Ofcom does not intend to clear a transmission site for this service nor specify a frequency for it, until the successful applicant finalises its transmission proposals. We expect that the service will be able to utilise a maximum effective radiated power (erp) of 200 Watts mixed polarisation, with a maximum erp of 100 Watts applying in each of the horizontal and vertical planes of polarisation.

July 2004
Belfast – larger licence
This licence is offered for a service designed to cover the city of Belfast and the surrounding area.

Ofcom intends to utilise one of a number of frequencies previously internationally agreed for use from the Black Mountain transmission site. This licence will be advertised on the basis of a maximum effective radiated power (erp) of 1.0 kiloWatt (mixed polarisation), with a maximum erp of 500 Watts applying in each of the horizontal and vertical planes of polarisation. If the successful applicant were to implement a service using this site and these parameters, coverage is expected to be more extensive than that achieved by the existing service operating from this site on 96.7 MHz (City Beat 96.7) but more limited than that achieved by the service operating on 97.4 MHz (Cool FM).

Ashford, Kent – smaller licence
This licence is offered for a service designed to cover the town of Ashford, in Kent, and the immediately surrounding area.

Ofcom intends to use the 107.6 MHz frequency for this service, although no transmission site will be cleared until the successful applicant has finalised its transmission plans. It is expected that this frequency should be able to be used at a maximum effective radiated power (erp) of 500 Watts (mixed polarisation), with a maximum erp of 250 Watts applying in each of the horizontal and vertical planes of polarisation.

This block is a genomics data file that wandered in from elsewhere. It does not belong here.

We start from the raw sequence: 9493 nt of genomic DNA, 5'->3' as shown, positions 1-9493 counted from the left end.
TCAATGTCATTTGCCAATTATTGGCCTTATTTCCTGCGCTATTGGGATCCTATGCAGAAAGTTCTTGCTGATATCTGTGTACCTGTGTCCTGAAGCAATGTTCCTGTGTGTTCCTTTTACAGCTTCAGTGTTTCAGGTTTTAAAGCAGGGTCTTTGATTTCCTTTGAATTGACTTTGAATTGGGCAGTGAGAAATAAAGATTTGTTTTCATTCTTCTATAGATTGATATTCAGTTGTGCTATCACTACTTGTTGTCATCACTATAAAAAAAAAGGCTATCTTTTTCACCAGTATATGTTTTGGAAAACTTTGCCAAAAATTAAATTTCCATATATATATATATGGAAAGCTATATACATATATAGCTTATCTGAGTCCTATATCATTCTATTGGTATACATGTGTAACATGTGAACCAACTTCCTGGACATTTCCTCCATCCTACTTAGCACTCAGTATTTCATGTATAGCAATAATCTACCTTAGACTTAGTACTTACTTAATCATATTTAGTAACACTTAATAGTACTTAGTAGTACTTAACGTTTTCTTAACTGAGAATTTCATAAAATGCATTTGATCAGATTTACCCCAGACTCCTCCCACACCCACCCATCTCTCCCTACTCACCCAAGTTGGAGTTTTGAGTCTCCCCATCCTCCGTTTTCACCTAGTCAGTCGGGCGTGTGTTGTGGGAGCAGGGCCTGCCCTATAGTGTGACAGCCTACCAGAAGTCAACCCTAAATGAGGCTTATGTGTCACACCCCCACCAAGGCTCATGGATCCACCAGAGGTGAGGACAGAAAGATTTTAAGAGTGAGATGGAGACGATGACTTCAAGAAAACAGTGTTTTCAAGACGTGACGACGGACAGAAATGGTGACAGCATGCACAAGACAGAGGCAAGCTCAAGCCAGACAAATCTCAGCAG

Depending on the transmission site used, Ofcom might need to impose restrictions in order to protect from interference the existing services for Chelmsford (Dream 107.7), Eastbourne (107.5 Sovereign Radio) and Havering (Soul City 107.5). In addition, a restriction to the south-east may be requested by the French administration to protect from interference a motorway travel service in northern France on 107.7 MHz. The depth and arc of this restriction will depend on the transmitter site and transmission parameters proposed by the successful applicant.

Due to incoming interference, the useable field strength for this service is likely to be between 60 and 65 dB ?V/m over much of the service area.

August 2004
Manchester – larger licence
This licence is offered for a service designed to cover most parts of the Greater Manchester area, and some neighbouring districts.